``He studied up on things,'' Saunders said. ``He knew a lot about the game, about our players. He couldn't accept that he had a disability.''

That's how he was raised, to be as independent as possible. And his enthusiasm was infectious.

``He led a good life,'' Randy said. ``A lot of people felt sorry for them when they met him but he didn't want any sympathy. He just wanted to be friends.''

Stephenson overcame cerebral palsy, overcame almost any obstacle put in front of his wheelchair. But he couldn't overcome the pneumonia that returned regularly thanks to his insistence on eating by mouth rather than through a tube. His doctors warned him that eating that way could cause food to aspirate in his lungs and bring on pneumonia. But Mike just loved food too much, and eating was another activity that made him just like everyone else.

The bouts got more difficult as time went on, the latest coming on Dec. 14. It caused him to vomit, which is extremely dangerous for someone in his condition. By Monday doctors told them ``a decision had to be made,'' Randy said.

Rather than endure it any longer, Randy said Mike decided to enter hospice care and say goodbye.

``I hesitated,'' Randy said. ``But Mike just kept shaking his head yes. He knew what was going to happen.''

A funeral was scheduled for Saturday in Elkton and he will be laid to rest in Dexter, where his parents live. The Timberwolves planned to honor him during their game on Wednesday against McHale's Houston Rockets.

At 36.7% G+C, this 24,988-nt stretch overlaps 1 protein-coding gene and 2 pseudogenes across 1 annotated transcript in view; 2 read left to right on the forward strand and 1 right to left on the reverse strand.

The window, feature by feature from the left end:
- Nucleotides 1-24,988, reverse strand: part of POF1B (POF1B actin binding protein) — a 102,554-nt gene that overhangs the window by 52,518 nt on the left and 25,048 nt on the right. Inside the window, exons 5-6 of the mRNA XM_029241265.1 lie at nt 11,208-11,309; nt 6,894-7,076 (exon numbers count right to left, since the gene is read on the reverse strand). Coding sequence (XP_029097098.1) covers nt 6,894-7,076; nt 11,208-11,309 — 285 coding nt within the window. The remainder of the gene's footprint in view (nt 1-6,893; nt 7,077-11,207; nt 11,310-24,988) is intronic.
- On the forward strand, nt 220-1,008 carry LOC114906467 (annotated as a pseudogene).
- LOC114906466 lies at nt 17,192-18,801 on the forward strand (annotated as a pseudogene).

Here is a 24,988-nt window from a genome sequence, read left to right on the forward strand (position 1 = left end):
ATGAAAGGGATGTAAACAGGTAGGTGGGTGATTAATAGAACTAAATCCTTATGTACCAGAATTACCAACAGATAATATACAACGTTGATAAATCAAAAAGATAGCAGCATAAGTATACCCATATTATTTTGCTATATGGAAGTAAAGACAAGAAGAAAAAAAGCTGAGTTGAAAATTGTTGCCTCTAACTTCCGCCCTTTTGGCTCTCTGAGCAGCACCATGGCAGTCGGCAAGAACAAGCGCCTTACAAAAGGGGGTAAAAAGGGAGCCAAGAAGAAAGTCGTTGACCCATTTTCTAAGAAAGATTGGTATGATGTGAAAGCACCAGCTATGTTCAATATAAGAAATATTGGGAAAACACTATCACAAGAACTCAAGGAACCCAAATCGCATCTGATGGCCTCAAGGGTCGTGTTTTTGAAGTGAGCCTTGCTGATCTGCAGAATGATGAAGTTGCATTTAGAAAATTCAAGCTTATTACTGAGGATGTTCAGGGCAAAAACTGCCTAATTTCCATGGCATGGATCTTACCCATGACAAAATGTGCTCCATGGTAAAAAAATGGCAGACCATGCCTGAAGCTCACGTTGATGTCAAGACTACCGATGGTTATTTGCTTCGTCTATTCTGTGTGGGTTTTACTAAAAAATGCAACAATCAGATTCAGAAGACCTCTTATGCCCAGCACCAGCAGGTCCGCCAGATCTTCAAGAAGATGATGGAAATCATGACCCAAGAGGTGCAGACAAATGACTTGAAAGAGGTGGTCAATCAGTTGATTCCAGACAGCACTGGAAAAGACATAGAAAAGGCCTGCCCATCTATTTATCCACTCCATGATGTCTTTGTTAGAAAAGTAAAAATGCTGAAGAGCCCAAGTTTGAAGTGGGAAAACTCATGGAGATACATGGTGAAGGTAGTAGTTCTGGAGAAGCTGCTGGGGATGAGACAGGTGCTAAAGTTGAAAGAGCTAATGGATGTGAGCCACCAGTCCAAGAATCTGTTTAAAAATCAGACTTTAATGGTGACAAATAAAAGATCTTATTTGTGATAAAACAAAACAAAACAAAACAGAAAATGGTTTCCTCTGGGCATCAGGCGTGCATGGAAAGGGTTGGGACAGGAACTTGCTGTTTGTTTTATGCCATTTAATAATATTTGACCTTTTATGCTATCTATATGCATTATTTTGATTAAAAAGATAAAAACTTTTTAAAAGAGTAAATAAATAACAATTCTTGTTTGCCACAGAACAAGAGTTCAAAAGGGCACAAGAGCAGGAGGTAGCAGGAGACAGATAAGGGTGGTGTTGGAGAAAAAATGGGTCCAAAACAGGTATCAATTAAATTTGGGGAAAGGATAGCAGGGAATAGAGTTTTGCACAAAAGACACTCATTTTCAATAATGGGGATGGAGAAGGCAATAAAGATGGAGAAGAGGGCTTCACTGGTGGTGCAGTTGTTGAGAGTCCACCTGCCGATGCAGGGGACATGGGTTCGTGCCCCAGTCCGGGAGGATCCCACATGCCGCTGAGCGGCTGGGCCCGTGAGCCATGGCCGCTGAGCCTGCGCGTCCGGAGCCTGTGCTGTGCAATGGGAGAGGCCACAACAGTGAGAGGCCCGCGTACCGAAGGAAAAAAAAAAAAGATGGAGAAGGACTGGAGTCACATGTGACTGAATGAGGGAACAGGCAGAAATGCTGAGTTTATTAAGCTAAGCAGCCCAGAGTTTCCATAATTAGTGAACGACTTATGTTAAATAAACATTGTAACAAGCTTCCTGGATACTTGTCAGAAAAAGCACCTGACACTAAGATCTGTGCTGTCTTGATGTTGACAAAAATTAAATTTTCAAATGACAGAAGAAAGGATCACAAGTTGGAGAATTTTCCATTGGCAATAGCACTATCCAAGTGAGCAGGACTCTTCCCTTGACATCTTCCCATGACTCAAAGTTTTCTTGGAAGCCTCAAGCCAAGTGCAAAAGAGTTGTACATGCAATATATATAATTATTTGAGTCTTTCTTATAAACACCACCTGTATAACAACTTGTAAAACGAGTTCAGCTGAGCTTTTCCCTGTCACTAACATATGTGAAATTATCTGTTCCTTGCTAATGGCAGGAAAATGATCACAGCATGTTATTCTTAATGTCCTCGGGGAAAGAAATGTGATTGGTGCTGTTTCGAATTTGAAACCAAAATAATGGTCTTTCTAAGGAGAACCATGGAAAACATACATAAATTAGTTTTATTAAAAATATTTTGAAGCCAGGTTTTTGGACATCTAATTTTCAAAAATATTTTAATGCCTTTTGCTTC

One thing is for sure, the kid his parents were told to leave behind won't be forgotten anytime soon.

``Mike was a true fan,'' Mitchell said. ``He loved the players and he loved the Timberwolves. Through the good times and bad times, he was always right there in the tunnel.''

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Follow Jon Krawczynski on Twitter:http://twitter.com/APKrawczynski

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Blazers' C.J. McCollum has a theory on DeMarcus Cousins signing with the Wizards to reunite with John Wall

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Blazers' C.J. McCollum has a theory on DeMarcus Cousins signing with the Wizards to reunite with John Wall

Blazers guard C.J. McCollum has a theory that may sound familiar to Wizards fans. The star shooting guard now hosts a podcast and said on his most recent episode that he could see DeMarcus Cousins teaming up with John Wall in Washington.

McCollum's Blazers happened to lose in the first round to Cousins' Pelicans, though Cousins did not play in the series due to injury. Now, McCollum has offered thoughts on his future.

Here is what McCollum said about Cousins potentially going to Washington on his Pull Up podcast, as transcribed by SLAM Magazine:

"No slight against the homie. I think he’s a very, very good player. But you just have to look at the team roster and try to figure out what’s best for that roster moving forward...

“I think team success, playoff success, factors in to decision-making with personnel moving forward. Obviously, Jrue Holiday, Rondo, AD will have input on what they decide to do going forward. So that’s something to keep an eye out on in the free agency.

“And if that is the case, Boogie would jump out in to the market as a free agent and be a very hot commodity, and could potentially team up with the Washington Wizards.

“You heard it here first. You heard that here first. You know that Kentucky connection, man. I could see that happening. That’s just something to think about going forward.”